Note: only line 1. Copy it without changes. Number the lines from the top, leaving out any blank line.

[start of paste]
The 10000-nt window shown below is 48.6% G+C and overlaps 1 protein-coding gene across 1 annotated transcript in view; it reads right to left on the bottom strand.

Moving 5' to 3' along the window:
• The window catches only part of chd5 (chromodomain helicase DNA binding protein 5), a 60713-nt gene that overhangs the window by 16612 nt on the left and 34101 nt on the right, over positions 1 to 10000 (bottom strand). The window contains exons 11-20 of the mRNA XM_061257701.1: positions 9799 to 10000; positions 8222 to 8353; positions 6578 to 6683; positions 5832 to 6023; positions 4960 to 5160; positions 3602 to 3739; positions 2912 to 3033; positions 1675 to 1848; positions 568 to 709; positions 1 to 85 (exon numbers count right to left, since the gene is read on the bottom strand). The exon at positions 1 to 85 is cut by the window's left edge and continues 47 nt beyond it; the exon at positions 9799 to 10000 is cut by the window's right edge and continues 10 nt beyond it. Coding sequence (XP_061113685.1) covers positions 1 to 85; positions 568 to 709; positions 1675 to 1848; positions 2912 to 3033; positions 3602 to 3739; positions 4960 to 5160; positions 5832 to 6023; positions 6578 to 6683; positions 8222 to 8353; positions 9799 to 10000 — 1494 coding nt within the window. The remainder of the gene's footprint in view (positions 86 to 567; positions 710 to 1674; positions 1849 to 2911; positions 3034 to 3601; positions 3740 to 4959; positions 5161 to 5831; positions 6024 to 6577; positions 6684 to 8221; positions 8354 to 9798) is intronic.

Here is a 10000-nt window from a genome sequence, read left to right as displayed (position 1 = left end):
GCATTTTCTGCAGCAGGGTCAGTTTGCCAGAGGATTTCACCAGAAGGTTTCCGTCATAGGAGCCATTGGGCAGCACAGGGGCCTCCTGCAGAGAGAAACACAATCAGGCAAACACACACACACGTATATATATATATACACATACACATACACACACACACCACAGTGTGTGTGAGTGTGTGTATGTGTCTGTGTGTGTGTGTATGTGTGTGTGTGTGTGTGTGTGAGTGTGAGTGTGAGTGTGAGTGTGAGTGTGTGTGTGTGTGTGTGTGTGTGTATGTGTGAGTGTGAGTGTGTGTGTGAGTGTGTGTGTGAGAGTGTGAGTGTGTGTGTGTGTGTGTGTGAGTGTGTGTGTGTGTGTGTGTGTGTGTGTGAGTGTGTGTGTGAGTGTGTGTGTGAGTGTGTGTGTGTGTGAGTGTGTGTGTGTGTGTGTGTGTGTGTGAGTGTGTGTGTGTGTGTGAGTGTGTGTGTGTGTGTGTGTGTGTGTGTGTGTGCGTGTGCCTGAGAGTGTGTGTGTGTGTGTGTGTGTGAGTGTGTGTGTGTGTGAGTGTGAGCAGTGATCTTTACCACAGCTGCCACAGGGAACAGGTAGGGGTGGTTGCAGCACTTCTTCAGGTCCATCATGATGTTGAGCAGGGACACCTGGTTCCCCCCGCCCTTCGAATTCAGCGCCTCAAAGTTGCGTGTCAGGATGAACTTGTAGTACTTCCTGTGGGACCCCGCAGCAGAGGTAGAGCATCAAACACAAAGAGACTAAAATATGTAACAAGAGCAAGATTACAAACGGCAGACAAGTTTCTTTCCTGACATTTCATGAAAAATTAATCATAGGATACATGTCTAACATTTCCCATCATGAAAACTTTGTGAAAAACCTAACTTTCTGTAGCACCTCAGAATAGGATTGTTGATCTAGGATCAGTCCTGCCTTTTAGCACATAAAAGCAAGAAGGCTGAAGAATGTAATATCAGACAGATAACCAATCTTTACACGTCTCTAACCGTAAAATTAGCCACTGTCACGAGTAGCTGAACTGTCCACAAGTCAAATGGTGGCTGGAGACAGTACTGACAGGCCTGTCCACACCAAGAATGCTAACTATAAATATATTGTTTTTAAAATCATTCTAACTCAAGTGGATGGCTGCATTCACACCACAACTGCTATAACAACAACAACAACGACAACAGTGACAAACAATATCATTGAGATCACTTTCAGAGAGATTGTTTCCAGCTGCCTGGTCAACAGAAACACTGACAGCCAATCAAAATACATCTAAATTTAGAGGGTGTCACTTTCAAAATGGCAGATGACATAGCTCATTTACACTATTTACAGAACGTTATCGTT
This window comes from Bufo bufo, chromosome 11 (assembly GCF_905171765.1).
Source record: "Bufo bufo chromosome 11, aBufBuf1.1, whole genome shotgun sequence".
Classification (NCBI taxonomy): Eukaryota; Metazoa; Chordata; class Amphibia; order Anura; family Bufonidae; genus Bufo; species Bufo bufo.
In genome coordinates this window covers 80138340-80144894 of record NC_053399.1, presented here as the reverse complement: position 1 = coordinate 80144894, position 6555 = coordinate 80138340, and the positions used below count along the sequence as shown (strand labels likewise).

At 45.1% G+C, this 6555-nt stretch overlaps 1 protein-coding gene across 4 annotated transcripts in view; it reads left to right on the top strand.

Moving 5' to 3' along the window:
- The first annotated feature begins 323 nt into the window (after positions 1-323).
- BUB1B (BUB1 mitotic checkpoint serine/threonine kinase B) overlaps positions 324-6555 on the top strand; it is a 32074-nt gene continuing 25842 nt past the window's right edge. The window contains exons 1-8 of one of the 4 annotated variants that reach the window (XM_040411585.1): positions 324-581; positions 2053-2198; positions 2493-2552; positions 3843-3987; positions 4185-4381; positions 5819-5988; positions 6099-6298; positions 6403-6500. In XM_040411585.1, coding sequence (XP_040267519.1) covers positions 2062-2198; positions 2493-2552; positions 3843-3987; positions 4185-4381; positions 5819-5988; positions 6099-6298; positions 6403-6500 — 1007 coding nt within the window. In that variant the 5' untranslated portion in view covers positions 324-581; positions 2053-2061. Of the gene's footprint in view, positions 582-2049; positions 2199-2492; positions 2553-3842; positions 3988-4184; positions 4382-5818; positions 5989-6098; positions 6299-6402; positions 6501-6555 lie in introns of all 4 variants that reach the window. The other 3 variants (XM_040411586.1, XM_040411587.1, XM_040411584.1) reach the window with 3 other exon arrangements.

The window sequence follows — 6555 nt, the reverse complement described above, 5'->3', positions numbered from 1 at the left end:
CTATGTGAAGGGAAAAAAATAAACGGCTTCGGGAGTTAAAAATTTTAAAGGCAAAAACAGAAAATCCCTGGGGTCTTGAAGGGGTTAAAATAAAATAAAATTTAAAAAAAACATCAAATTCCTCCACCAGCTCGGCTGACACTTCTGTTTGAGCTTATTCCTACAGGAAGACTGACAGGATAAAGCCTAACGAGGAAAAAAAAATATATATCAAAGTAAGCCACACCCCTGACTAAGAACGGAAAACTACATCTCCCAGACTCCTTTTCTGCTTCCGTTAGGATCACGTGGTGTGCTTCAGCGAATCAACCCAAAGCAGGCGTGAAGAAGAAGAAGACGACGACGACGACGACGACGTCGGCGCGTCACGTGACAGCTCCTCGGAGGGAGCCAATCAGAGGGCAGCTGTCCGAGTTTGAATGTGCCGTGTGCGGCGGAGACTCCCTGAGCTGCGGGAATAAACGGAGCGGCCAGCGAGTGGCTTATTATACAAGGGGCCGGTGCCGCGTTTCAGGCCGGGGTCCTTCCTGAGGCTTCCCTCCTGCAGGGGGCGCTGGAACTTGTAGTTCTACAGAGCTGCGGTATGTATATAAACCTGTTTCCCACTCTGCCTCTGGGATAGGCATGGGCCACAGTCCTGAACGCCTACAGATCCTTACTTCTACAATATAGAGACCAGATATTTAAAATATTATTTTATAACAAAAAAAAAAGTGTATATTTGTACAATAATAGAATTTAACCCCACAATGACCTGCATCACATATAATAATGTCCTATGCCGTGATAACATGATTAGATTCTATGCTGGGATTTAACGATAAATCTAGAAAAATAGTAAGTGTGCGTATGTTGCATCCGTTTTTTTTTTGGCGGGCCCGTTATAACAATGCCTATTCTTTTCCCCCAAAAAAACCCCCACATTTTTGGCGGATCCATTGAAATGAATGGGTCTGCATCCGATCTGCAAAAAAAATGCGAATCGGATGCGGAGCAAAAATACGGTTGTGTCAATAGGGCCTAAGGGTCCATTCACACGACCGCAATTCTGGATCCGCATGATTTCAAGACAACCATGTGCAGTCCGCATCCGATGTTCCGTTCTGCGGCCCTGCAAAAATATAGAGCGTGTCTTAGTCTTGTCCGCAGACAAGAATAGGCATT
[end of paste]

The 10000-nt window shown below is 48.6% G+C and overlaps 1 protein-coding gene across 1 annotated transcript in view; it reads right to left on the bottom strand.